What Causes Pain?
Pain is a significant problem in our society. It’s estimated that up to 80% of adults experience persistent symptoms of pain at some point in their lives. Whether that’s due to a weak muscle, nerve pain, inflammation, or some other cause – it’s not surprising that pain is considered the single leading cause of disability.
Pain is an unpleasant feeling that is conveyed to the brain by sensory neurons. The discomfort signals actual or potential injury to the body. However, pain is more than a sensation, or the physical awareness of pain; it also includes subjective interpretation of the discomfort. Perception gives information on the pain’s location, intensity, and something about its nature. The various conscious and unconscious responses to both sensation and perception, including the emotional response, add further definition to the overall concept of pain.
Pain arises from any number of situations. Injury is a major cause, but pain may also arise from an illness. It may accompany a psychological condition, such as depression, or may even occur in the absence of a recognizable trigger.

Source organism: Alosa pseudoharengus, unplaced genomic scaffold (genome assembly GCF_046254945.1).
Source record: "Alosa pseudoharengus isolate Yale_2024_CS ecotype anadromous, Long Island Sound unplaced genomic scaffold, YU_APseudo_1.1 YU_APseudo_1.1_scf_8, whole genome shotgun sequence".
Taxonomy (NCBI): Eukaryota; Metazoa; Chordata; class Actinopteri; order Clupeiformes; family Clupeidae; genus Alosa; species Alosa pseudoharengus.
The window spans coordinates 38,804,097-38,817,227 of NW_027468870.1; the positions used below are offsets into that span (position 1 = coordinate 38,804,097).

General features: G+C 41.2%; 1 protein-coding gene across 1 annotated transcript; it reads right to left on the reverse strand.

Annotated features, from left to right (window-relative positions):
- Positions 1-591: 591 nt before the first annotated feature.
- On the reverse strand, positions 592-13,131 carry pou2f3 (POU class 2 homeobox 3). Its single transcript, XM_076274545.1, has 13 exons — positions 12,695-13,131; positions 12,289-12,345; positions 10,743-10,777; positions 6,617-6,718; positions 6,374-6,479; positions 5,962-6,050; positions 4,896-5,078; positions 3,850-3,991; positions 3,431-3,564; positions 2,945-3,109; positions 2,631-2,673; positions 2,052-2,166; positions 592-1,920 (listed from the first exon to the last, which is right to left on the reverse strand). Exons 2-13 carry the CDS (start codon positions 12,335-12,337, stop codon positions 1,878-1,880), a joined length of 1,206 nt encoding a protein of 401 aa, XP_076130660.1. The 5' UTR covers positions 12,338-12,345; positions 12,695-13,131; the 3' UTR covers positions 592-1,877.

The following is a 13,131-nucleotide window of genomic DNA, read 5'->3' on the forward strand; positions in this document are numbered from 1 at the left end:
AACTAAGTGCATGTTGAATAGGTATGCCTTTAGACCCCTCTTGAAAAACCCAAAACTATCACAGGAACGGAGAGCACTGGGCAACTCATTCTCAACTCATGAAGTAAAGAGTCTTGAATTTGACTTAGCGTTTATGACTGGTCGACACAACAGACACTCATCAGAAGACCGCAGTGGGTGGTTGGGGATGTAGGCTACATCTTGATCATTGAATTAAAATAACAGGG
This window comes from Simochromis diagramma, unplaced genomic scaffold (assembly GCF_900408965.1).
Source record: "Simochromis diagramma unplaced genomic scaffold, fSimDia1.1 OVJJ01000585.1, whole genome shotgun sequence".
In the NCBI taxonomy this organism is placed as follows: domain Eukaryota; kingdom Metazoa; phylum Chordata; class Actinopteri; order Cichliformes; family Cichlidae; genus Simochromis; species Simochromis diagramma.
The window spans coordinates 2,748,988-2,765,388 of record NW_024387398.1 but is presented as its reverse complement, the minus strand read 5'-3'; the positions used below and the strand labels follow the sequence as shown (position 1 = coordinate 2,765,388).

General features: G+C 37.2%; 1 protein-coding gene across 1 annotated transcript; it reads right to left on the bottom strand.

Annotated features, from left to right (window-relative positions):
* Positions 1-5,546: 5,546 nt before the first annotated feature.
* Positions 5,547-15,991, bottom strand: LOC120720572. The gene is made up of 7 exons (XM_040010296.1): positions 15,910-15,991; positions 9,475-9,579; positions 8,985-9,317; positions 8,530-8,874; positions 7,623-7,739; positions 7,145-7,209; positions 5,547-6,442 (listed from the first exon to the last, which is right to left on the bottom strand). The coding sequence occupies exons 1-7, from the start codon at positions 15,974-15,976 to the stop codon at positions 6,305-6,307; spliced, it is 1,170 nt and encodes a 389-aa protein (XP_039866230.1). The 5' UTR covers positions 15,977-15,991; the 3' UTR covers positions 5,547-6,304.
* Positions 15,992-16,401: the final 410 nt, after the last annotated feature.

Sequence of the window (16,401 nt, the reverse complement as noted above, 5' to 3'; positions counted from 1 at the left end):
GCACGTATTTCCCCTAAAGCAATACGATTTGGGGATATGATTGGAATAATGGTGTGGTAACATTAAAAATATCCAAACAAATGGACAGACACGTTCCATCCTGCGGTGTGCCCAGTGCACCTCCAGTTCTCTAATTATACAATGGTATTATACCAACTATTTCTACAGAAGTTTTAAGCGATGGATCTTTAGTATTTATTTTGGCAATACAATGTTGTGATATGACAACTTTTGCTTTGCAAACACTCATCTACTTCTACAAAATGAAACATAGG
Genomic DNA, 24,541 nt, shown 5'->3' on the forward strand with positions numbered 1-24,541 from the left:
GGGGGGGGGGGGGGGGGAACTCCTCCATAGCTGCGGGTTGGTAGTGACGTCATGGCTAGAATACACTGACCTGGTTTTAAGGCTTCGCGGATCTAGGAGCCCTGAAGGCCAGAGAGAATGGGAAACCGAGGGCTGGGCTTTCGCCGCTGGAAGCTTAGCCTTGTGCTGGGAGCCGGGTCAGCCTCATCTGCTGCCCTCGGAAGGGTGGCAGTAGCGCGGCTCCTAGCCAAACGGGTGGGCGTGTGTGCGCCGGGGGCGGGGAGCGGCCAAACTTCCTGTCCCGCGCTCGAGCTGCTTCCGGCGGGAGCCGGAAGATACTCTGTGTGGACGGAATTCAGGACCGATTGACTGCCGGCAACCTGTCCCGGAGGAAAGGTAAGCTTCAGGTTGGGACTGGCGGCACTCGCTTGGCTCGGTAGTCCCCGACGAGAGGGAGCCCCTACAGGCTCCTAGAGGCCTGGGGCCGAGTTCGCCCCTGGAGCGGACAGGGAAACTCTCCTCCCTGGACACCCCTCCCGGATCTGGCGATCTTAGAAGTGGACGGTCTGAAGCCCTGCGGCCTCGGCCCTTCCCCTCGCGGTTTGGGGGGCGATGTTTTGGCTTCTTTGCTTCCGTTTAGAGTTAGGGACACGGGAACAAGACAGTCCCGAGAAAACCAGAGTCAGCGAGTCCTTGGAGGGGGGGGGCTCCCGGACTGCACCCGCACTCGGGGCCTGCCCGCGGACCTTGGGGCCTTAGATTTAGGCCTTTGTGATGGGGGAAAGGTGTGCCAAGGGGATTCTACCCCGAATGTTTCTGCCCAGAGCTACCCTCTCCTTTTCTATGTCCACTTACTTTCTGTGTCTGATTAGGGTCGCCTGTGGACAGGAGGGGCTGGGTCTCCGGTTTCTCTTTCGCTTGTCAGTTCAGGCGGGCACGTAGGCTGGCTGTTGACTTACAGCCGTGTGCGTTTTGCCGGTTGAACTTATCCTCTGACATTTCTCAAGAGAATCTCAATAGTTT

Inflammation is the body’s biological response to anything the body considers harmful, including pathogens, irritants, infection, allergens, injury, and pain. There are two types of pain and inflammation.
Acute pain usually goes away as the injury heals or the cause of the pain (stimulus) is removed. Nerve cells, or neurons, perform many functions in the body. Certain types of neurons can transmit a pain signal to the brain. Nerve cell endings, or receptors, are at the front end of pain sensation. This response prompts cells in the injured area to release chemicals that not only trigger an immune response, but also influence the intensity and duration of the pain.
Chronic and abnormal pain refers to pain that persists after an injury heals, cancer pain, is pain related to a persistent or degenerative disease, and long-term pain from an unidentifiable cause. It is estimated that one in three people in the United States will experience chronic pain at some point in their lives; approximately 50 million are either partially or completely disabled. Chronic pain may be caused by the body’s response to acute pain. One of the frustrating aspects of chronic pain is that the stimulus may be unknown.
Both physical and psychological aspects of pain can be dealt with through many ways. Both traditional and alternative methods are available.